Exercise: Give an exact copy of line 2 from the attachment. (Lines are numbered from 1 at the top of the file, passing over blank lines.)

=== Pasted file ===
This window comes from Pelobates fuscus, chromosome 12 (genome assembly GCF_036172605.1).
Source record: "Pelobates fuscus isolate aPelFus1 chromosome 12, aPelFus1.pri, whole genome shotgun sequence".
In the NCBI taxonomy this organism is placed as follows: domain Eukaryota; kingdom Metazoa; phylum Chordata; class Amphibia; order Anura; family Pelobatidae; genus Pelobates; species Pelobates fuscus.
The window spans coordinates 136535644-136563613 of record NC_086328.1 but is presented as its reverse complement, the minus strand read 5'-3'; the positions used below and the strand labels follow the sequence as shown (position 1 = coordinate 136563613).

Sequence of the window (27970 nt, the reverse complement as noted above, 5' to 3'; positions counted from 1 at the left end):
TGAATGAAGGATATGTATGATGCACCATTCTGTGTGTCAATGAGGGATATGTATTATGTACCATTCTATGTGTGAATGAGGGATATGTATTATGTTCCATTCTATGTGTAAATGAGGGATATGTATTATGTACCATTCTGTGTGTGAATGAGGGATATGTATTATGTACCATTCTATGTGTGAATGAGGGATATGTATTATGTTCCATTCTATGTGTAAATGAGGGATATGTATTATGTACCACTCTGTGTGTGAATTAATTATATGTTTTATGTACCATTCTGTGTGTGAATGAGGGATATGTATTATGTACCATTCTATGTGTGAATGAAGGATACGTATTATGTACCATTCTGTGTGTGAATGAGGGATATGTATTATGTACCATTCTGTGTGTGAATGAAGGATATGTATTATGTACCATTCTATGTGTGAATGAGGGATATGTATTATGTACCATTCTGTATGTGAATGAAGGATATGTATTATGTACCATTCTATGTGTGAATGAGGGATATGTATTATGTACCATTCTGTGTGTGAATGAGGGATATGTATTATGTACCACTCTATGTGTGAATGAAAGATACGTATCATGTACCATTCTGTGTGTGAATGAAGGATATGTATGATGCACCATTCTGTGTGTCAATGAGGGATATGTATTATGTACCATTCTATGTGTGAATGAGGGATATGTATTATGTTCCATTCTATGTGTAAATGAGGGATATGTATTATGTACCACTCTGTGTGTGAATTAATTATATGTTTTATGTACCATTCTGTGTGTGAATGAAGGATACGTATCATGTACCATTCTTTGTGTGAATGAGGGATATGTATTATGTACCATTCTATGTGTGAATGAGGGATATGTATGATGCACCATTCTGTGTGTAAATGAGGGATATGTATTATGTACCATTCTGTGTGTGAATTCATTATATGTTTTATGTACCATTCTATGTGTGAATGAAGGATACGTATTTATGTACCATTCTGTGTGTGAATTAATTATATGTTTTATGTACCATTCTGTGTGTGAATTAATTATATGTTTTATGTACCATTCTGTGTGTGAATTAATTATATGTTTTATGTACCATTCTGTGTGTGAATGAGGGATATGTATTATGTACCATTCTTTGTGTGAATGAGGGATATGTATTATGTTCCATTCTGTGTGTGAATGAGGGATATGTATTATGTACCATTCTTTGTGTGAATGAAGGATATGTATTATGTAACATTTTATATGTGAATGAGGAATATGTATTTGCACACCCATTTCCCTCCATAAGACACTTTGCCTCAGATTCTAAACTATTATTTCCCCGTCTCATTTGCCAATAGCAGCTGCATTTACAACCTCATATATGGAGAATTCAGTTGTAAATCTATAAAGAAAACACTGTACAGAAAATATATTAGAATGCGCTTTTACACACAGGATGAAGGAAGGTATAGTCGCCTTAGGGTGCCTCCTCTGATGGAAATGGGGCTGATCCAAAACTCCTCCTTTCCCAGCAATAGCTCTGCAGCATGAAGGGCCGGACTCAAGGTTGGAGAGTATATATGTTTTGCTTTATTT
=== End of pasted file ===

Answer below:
Source record: "Pelobates fuscus isolate aPelFus1 chromosome 12, aPelFus1.pri, whole genome shotgun sequence".